Shelford, Victoria, Australia
It sounds like its raining heavily on tin roof when some hundred of Warrambeens 16.000 merino sheep run together with their tiny feet over the old wooden planks inside the conserved shearing shed from the 1860s. This beautiful farm, located on rocky, rare and pristine grassland west of Melbourne, is owned and run by Trish and Ian Taylor, together with their sons and ninth-generation sheep farmers, James and George. James´ wife Georgina, their two children Lachlan and Florence, as well as staff members Andrew and Tamara, and a total of 23 dogs complete the busy daily life at this large multigenerational merino farm.
Ian’s family originally comes from Tasmania and the fabled property Kenilworth, where in 1835 Ian’s forefather David Taylor bought half of the wool pioneer Eliza Furlonge´s flock of the pure Saxon-merino that she had brought with her from Germany. In Australia, Trish Taylor’s family purchased Warrambeen in 1902. In 1989 Trish and Ian had already been married 17 years and were moving the family from Kenilworth in Tasmania to Warrambeen in Australia, bringing with them their 3500 exclusive descendants of Saxon-sheep. Their merinos were now reversing the historical trip over the Bass Strait, the same trip their ancestors conveyed 160 years earlier.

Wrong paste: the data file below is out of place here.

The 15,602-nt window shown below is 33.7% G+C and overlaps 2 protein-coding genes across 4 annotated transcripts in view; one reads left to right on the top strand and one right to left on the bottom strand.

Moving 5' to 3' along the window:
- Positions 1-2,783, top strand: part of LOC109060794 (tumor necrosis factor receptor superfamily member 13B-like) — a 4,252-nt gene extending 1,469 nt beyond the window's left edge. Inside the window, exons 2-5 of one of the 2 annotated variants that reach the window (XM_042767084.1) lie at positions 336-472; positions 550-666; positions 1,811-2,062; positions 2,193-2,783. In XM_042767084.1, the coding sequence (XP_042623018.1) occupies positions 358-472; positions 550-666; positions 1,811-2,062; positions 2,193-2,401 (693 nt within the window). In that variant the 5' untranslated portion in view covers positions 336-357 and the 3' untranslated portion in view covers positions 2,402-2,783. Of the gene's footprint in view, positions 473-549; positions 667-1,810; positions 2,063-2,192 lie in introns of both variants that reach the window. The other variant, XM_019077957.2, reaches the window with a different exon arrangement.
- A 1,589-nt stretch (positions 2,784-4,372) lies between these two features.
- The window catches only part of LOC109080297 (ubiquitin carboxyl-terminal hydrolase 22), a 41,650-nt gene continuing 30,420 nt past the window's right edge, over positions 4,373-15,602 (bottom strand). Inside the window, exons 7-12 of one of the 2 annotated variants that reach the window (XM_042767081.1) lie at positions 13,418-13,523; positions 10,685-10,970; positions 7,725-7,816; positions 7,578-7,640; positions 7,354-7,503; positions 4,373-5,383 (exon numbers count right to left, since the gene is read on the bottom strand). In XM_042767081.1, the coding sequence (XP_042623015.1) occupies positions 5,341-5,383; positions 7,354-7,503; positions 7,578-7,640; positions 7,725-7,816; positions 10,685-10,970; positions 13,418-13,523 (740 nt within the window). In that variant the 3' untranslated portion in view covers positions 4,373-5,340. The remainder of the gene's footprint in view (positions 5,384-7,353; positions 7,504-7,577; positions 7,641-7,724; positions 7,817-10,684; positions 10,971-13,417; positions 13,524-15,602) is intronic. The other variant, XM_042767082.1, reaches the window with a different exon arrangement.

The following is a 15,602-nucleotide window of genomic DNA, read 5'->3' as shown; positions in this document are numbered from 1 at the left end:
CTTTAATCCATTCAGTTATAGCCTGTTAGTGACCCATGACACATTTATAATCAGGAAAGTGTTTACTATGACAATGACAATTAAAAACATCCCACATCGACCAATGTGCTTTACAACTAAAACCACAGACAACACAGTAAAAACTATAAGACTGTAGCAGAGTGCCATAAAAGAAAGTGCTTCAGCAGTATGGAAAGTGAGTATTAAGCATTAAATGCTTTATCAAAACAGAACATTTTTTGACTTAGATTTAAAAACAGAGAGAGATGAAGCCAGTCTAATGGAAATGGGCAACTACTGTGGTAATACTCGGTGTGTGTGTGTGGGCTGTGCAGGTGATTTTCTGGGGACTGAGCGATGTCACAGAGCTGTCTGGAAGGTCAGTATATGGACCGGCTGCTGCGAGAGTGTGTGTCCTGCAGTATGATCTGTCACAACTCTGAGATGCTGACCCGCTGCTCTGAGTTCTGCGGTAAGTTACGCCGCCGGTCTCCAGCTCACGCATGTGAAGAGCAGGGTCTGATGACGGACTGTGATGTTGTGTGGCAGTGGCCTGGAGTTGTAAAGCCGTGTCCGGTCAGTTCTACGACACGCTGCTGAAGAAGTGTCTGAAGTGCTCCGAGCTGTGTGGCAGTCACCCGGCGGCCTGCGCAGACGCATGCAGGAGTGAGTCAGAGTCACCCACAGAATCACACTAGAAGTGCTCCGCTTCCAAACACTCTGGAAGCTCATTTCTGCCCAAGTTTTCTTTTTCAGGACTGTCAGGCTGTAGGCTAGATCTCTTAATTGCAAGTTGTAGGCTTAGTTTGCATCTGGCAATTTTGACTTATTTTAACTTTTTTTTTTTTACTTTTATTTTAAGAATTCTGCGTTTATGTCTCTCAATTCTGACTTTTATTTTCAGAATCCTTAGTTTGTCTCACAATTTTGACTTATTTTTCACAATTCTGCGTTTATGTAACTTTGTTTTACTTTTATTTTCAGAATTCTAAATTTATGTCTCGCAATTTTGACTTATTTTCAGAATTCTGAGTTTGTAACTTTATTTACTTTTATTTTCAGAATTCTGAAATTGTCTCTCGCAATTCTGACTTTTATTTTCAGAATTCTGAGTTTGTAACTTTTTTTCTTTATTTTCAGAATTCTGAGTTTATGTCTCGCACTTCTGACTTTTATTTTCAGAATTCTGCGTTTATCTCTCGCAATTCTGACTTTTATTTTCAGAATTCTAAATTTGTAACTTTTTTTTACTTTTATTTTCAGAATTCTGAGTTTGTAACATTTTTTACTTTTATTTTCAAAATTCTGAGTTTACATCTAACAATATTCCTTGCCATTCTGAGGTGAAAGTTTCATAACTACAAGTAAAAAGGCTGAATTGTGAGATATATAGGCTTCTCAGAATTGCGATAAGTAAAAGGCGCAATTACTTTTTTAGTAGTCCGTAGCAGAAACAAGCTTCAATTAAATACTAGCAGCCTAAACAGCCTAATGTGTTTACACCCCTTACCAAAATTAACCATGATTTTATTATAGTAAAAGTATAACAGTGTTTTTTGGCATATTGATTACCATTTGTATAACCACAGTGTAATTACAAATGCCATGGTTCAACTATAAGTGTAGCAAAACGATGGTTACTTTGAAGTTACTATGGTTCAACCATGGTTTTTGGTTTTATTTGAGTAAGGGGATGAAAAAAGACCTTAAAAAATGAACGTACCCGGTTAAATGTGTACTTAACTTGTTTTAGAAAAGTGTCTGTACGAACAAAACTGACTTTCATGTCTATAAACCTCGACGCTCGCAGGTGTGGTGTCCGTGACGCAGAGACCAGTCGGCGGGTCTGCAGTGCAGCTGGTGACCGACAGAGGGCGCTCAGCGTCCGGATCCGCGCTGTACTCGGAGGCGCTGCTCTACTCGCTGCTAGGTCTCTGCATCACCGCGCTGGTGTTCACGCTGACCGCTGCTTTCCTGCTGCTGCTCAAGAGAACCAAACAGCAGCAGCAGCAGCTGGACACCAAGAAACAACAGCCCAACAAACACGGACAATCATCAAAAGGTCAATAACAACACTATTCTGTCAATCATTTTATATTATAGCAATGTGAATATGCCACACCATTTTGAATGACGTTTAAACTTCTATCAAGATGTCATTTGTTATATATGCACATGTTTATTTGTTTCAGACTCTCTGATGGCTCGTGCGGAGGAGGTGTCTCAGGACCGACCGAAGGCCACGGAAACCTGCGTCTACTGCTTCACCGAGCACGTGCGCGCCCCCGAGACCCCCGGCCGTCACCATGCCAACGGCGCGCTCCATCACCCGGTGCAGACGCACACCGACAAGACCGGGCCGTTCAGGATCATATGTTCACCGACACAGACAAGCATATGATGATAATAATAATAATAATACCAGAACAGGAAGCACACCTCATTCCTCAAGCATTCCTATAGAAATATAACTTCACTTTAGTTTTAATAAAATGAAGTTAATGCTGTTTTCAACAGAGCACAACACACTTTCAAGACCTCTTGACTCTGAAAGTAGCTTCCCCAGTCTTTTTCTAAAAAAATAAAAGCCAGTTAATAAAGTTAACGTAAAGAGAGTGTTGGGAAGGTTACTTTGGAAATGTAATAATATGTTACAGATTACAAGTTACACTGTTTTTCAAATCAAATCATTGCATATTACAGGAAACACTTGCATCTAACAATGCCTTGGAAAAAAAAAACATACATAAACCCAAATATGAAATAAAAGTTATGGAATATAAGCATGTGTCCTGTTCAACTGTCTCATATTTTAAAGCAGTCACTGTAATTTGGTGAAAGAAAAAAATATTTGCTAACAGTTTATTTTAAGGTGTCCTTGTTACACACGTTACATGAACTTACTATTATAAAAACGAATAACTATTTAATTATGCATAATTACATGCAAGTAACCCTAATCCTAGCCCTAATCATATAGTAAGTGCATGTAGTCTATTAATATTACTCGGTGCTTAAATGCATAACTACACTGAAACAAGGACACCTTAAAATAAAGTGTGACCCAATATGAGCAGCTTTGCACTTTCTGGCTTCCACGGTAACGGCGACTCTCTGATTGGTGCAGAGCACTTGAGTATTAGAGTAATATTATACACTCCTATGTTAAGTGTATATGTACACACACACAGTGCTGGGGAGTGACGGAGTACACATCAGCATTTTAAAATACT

The Taylors are proud owners and protectors of a very special shearing shed. The wooden shed, probably built by Scottish stone workers, is made of bluestone, Baltic pine and local eucalyptus, designed from the layout of a sailing ship, just built upside down. There are only three woolsheds like this in Victoria. In here, during shearing, around 1300 sheep will be shawn daily. Sometimes the kids like to ride the sheep like little ponies and jump around in the sheared wool. “The sheep themselves needs to stay warm during cold and wet winters, so our sheep make really soft, really fine, and really strong wool”, James says, himself having to deal with constant plains winds and bushfires in summer.
He recalls that 20 years ago his family was not as proactive as they are today. They have a precautionary emergency plan called “40/40.” James says if the winds hit more than 40 kilometers per second - or the celsius reaches the 40-mark – they will get the flocks into safe areas.
Australia has some of the driest land in the world, harsh and especially though, “but so are the sheep”, Ian says. The Taylor-family could easily be labeled that as well. Since the Australian topsoil might be just three inches thick, and not thirteen times as much as it can be found around Europe, “we, the farmers, need to be clever and innovative”, Ian says, before he secures that his family believes in a tradition in where “each generation should pass on to the next, a better environmental and production outcome, than the last.”